LEXINGTON, Ky. — One streak continued Saturday afternoon at Kentucky’s Commonwealth Stadium.
It certainly wasn’t the one anyone — especially the Tennessee Volunteers — was expecting.
With a wide receiver playing quarterback, the Wildcats ended a 26-year losing streak to the Vols with a surprising 10-7 win that will keep UT home for the bowl season and in the cellar of the Southeastern Conference’s East Division.
“What an amazing game,” Kentucky coach Joker Phillips said. “Who would pick out Matt Roark as the [quarterback] who broke the streak?”
It’s the first time that Tennessee has lost seven SEC games in a football season. The Vols will miss a bowl game for the second time in four seasons and finish with a losing record for the fourth time in the last seven years.
All of second-year UT coach Derek Dooley’s 14 losses UT have come with the Vols tied or trailing at the half, but this was the most inexplicable.
“Real bad ending to a real bad season, and it’s hard to really say much more than that,” Dooley said somberly. “Give Kentucky a lot of credit. They played a lot more inspired football than we did. Now we’ve got to begin our climb up, because I do believe at some point we were going to hit a place that wasn’t good, and we were kind of headed in this direction all along.
“We just couldn’t fight our way out of it. Real disappointing, but we’re going to have to learn from it and we’re going to have to begin our climb in the offseason when we get back.”
Kentucky entered the game with both quarterbacks who have started games this season, Morgan Newton and Maxwell Smith, questionable.
“We thought they might start out in a wildcat, but didn’t know it was going to be the whole game,” Dooley said. “We had to sit there and basically play wing-T football.”
Roark, a 6-foot-5 senior, hadn’t played quarterback since his time at North Cobb High School in Acworth, Ga. The Wildcats turned back the clock with Roark running the offense, mixing in speed option plays with zone reads, quarterback sweeps, draws and bootlegs. Kentucky put together only two sustained drives, but that’s all it needed.
“He looked like he did in high school,” Phillips said. “That’s exactly what he looked like. Somebody said coming out we are either the smartest or the dumbest coaching staff for putting him back there. He did an amazing job.”
Roark completed four of his six passes for only 15 yards, but he ran 24 times for 124 yards, including a crucial 26-yard scamper on third-and-12 from the UT 33 on the third quarter’s last play. UT linebacker Austin Johnson appeared to strip Roark, and Ben Martin recovered the ball for the Vols. The officials ruled on the field that the play was not a fumble.
Dooley challenged the call, but the replay official upheld it.
“I thought the ball was out and we recovered it,” Dooley said. “I guess they ... I don’t know. I challenged it and I said the ball was out, and they ruled that the ball wasn’t out and they didn’t overturn it. I don’t know. They don’t really give you an explanation when they don’t overturn it.”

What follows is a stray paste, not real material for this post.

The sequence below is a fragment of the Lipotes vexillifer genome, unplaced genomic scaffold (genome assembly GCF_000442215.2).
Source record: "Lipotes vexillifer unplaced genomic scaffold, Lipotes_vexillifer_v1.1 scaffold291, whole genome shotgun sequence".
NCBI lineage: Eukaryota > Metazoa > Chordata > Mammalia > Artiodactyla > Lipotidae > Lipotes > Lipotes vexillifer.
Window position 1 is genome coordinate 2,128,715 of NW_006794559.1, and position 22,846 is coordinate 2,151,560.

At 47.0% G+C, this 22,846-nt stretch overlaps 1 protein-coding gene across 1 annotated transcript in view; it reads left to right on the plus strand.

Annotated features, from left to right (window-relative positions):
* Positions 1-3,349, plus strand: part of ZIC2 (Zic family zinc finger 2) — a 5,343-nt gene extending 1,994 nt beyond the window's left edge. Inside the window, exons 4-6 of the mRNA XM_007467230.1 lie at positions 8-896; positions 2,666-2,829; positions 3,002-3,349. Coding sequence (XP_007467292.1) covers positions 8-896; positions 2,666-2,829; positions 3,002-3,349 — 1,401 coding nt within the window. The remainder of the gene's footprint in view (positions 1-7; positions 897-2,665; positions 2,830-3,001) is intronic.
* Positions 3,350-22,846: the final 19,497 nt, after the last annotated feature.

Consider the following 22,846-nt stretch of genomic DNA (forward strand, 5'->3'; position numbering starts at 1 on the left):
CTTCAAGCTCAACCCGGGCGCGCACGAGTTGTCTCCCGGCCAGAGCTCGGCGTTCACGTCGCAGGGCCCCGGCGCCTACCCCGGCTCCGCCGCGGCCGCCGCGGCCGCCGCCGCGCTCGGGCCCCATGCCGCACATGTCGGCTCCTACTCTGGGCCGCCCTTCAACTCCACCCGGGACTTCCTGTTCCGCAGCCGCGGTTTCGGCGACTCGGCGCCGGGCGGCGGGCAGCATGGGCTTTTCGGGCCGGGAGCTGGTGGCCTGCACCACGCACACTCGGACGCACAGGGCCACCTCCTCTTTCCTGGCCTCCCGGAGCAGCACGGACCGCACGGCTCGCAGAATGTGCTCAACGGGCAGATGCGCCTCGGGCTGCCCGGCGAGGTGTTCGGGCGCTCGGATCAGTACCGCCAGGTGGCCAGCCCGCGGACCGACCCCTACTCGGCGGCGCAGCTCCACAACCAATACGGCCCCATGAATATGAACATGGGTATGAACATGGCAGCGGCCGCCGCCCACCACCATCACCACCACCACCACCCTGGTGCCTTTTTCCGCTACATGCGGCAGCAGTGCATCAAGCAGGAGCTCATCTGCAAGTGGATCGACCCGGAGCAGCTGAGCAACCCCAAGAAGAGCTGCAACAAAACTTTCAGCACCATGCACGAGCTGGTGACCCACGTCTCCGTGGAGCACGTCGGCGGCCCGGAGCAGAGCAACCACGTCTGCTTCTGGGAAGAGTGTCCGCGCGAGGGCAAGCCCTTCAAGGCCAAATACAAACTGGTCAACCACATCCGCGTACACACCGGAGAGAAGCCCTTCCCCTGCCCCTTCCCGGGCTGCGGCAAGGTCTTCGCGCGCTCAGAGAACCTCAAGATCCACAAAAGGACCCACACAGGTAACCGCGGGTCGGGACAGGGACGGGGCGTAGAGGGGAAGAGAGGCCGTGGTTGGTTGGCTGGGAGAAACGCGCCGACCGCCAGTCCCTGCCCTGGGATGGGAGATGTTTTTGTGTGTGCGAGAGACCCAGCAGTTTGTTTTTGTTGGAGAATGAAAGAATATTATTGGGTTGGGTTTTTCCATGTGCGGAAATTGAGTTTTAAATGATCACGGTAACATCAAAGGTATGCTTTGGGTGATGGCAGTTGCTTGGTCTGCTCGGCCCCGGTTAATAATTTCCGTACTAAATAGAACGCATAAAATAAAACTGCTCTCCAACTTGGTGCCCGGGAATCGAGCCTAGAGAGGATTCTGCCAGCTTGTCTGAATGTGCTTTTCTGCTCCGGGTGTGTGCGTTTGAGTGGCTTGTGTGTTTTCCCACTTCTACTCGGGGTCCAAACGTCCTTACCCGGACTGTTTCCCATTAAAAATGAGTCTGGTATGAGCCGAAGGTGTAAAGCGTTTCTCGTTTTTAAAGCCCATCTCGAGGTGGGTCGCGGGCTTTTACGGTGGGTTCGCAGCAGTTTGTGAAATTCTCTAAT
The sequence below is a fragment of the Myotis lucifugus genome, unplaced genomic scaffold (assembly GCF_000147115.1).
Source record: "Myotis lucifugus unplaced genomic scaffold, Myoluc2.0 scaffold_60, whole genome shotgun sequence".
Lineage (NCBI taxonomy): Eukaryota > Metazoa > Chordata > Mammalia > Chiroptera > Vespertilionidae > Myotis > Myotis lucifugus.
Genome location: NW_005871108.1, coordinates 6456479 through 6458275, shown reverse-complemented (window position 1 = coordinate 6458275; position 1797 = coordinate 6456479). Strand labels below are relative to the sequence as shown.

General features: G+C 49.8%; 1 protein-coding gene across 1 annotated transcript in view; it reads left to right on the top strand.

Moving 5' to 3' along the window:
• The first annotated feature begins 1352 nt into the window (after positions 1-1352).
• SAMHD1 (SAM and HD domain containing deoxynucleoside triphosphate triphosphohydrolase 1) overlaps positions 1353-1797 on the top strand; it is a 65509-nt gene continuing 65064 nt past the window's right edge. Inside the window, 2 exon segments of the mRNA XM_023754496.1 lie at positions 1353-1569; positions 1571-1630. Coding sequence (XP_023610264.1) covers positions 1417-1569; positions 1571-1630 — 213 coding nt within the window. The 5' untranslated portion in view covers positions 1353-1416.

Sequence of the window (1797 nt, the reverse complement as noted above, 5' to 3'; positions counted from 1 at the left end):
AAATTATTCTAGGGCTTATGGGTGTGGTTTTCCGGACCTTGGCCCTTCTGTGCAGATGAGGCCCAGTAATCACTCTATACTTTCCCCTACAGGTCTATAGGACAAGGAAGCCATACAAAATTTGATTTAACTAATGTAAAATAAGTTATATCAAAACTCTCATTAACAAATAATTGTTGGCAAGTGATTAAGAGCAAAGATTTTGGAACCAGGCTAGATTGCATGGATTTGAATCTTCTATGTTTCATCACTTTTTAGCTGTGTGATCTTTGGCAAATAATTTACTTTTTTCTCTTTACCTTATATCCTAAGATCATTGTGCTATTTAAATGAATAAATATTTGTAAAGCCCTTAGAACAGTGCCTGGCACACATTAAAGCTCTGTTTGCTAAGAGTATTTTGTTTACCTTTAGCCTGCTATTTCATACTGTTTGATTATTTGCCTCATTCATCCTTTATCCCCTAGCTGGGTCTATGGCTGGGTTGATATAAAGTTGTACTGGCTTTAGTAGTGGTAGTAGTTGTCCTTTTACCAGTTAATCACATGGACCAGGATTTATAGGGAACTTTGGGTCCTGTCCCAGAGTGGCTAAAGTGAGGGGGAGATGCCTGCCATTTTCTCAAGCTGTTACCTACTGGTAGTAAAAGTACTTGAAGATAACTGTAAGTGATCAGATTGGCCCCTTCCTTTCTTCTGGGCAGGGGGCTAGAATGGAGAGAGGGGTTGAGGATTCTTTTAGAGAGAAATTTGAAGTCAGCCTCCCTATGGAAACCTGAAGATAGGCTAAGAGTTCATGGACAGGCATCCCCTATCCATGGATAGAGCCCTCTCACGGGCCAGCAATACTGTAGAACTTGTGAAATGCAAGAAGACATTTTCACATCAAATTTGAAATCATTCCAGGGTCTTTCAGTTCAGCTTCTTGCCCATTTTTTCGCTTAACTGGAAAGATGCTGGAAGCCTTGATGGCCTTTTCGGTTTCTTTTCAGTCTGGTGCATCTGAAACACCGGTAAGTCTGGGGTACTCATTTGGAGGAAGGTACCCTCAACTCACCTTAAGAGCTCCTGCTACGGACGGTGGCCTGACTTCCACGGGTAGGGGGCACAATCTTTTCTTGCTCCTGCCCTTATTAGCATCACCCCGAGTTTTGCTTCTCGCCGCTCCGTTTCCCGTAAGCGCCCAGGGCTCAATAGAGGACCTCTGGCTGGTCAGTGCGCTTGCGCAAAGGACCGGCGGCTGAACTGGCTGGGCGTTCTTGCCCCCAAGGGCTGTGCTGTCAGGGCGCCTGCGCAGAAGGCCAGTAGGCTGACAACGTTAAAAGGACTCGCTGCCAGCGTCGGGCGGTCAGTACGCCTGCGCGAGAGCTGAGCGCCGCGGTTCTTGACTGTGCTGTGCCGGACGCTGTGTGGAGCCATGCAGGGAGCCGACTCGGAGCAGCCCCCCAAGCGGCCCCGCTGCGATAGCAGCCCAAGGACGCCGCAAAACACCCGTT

Two plays later, CoShik Williams, who chipped in 68 yards on 21 carries, scored from 6 yards out.
When UT quarterback Tyler Bray hit Rajion Neal for a 53-yard score on the third play of the ensuing drive and nearly 13 minutes remaining, the noisy Commonwealth Stadium crowd got quieter, almost as if it was preparing for a similar script to the previous 26 meetings.
Kentucky’s defense bowed its collective neck as it had done all day, though. The Wildcats forced two three-and-outs, and Taiedo Smith sealed the win by intercepting Bray’s desperation fourth-down pass with 1:27 on the clock and the Vols out of timeouts.
“It’s embarrassing,” Bray said. “I don’t know how many years it’s been, but it’s been a lot. To be the team that finally breaks [the streak] is really embarrassing.”
Bray, who Dooley said was sick nearly all week, completed just 15 of his 38 passes for 215 yards. Kentucky linebacker Ronnie Sneed picked him off in the first half.
Neal had 125 yards receiving on four catches, but he had a fast snap in the wildcat formation go through his hands two plays after a 44-yard catch had given UT the ball at the Kentucky 8.
“There’s a lot of ways you can look at it,” Dooley said, summing up his team’s failed chance to go bowling. “Sometimes you don’t get always what you want, but a lot of times you get what you deserve. We’re not a good football team. We’ve got a lot of work that we need to do to be a good football team. We need to go to work at that.
“Going to a bowl will make you think you better than you are. [It] probably wouldn’t have helped us, when I look at it. We need to know that there’s a lot of things you have to do to be a good player,W and there’s a lot of things you have to do to be a good team, and we aren’t doing what we need to do, so we don’t deserve to get rewarded. That’s just how it is.”
Patrick Brown has been the University of Tennessee beat writer since January 2011. A native of Memphis, Brown graduated from UT in May of 2010 with a bachelor’s degree in Journalism/Electronic Media and worked at the Knoxville News Sentinel for two years on the sports editorial staff and as a freelance contributor. If it’s the NBA, the NFL or SEC football and basketball, he’s probably reading about it or watching it on TV. Contact him ...
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